After several days of administrative and office work with JMD's Banda Aceh staff, Field Officer Robert is back in Aceh Timur for three weeks of providing intensive training, materials delivery, storage barn-building, fording rivers and schlepping organic cocoa growth hormone (that we are trying to find the recipe for so we can make it ourselves).
He’ll be busy from dawn till midnight, but as the photos he sends us show, he loves his
work and is happy as a mollusk when he’s in the field.
Robert used to be a shy photographer but over the past year he has developed an amazing eye and documents all the progress in Aceh Timur
better than anyone else could—you can tell by the expression on the faces of the farmers and the kids—they
all like and trust him.
This training will be really important because JMD is trying to get this group of women
interested in being a semi-formal association, and develop rules and
recordkeeping and agreements regarding how cocoa will be graded, stored, and
sold. This is an enormous undertaking in Aceh, for a number of
Rural communities like those in Aceh Timur have extremely low literacy rates due to
the internal conflict having disrupted education for 30 years. Even
though JMD now assists the Dinas (department) of education help people get
their high school equivalency diplomas, graduation rates for women remain very
low. And recordkeeping, measuring, and business management skills are
crucial when you’re starting any business.
The other roadblock is the international donor community’s reliance on the co-operative
system in developing countries. The International Cooperative Alliance (ICA)
“has worked over the last 117 years to expand the presence and awareness of
cooperatives around the world. . . . The seven ICA Cooperative Principles
[including democracy, autonomy, equal access, voluntary and open membership,
group decision making and planning, community/local government involvement]
have provided one of the main methods for ensuring consistency in the movement,
and have had wide uptake throughout the world.”
Unfortunately, co-operatives in Aceh do not necessarily adhere to these seven
principles. In remote and extremely poor areas, members do not have the
time or resources needed to be involved in anything other than their farm
labor, and so the business of administering the co-op, making decisions, etc.
usually is given to a non-farmer third party.
Most donors, private business foundations or certifying bodies, however, will not work with
farmer groups unless they are part of a co-operative. One of the reasons
is economy of scale—a co-operative can be comprised of 1,000-2,000 members, and
this makes financial or technical assistance viable for a donor. The
problem is that very few farmers like or trust the co-operative model.
They will hold their noses and join if they have to (and many do), but few
co-operatives in Aceh are farmer-run and farmer-centric. They operate
like small, for-profit finance institutions that retain control over capital,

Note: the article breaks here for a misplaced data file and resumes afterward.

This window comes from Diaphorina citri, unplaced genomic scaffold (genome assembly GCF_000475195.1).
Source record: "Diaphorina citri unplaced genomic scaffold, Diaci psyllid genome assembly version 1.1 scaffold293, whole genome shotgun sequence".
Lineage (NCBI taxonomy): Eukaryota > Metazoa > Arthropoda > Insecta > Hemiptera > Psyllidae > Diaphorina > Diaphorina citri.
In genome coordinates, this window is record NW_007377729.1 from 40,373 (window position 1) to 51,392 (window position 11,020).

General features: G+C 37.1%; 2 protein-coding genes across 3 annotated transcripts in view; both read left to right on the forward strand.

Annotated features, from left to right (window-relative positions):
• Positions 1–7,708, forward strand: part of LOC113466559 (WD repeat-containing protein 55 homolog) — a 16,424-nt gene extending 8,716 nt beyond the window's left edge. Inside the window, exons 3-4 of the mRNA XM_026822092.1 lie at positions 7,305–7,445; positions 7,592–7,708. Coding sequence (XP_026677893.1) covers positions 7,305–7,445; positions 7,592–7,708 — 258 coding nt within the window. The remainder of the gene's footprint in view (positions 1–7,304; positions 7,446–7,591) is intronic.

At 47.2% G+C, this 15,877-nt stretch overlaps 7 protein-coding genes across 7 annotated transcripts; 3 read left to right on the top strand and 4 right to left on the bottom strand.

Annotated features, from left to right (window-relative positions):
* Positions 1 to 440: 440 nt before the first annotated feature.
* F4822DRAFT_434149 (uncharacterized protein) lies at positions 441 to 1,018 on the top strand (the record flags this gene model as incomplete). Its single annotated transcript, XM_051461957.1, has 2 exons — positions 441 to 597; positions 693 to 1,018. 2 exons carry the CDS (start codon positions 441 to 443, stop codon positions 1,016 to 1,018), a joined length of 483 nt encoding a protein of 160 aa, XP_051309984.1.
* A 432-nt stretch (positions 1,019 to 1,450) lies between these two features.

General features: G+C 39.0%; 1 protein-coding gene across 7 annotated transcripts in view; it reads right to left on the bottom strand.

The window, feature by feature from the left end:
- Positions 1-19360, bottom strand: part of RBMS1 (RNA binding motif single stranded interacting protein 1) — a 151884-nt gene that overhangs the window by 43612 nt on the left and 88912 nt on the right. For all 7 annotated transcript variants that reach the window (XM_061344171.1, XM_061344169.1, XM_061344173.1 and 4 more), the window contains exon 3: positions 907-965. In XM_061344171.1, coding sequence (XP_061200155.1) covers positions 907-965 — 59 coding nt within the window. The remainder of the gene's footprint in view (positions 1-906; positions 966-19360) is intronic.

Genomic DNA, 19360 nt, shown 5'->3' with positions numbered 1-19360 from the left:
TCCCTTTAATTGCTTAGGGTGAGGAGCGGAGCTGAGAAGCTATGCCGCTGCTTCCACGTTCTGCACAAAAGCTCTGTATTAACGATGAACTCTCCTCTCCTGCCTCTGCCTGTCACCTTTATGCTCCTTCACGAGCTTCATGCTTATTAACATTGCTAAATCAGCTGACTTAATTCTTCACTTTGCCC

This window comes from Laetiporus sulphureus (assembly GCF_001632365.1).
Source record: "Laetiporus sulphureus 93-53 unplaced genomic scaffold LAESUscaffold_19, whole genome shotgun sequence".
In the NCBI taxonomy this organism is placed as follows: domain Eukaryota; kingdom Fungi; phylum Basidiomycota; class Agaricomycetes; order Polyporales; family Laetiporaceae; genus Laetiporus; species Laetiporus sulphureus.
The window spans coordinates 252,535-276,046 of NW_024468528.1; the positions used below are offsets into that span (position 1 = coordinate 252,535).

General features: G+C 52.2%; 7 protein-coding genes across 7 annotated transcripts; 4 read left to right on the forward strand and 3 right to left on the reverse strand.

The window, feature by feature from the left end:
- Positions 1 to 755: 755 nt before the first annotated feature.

seeds, training, equipment, and the market. Cocoa farming, like coffee
farming, is a seasonal enterprise, and farmers often need capital to tide them
over until the next harvest, or else they need seeds or machinery that at
certain times of the year they need to take out loans to purchase. They also
need a guaranteed buyer. Co-operatives provide all these services but in a
manner that keeps the small or mid-size farmer beholden to the co-op.
Farmer interest and the future of the commodity are of interest to a co-op only
insofar as it makes the administration a profit. JMD has had experiences
with co-ops who threatened to withdraw support and “prohibit” their farmers
from being part of our project, since it teaches farmers how to get results
that previously could only be attained through a co-op. Knowledge is
power. Since co-ops are not farmer-centric, any skills or knowledge
gained by farmers would only serve to weaken the hold that the co-ops had on
their only resource: poor farmers needing money, training and equipment.
So, what’s a local NGO to do if it wants a group of women cocoa farmers to succeed? Go
very slowly, for starters. These women so far have developed their own
rules, collected their own dues, and make decisions as a group based on how
they see their production and their profits increasing in the future.
This is a very delicate business. JMD wants this group to be viable,
vibrant, and really big, and it is hoping that the women will hang in there
long enough to see that happen, which will be well after JMD has stopped providing
material and technical support.
There has got to be an alternative to the co-operative model that can exist in rural and remote
areas that is helpful to farmers, attractive to donors and certifying bodies
like Rainforest Alliance, and comfortable enough for companies like Mars and
Nestle to invest in. We just haven’t quite figured it out yet. But
until then, Aceh recognizes a sort of quasi-co-operative, called an
Association, and it’s our aim to strengthen the women cocoa farmers’
association in Aceh Timur as much as we can. Or else make al the co-ops
in Aceh honest and upstanding members of the sustainable agriculture community.
I kill myself sometimes.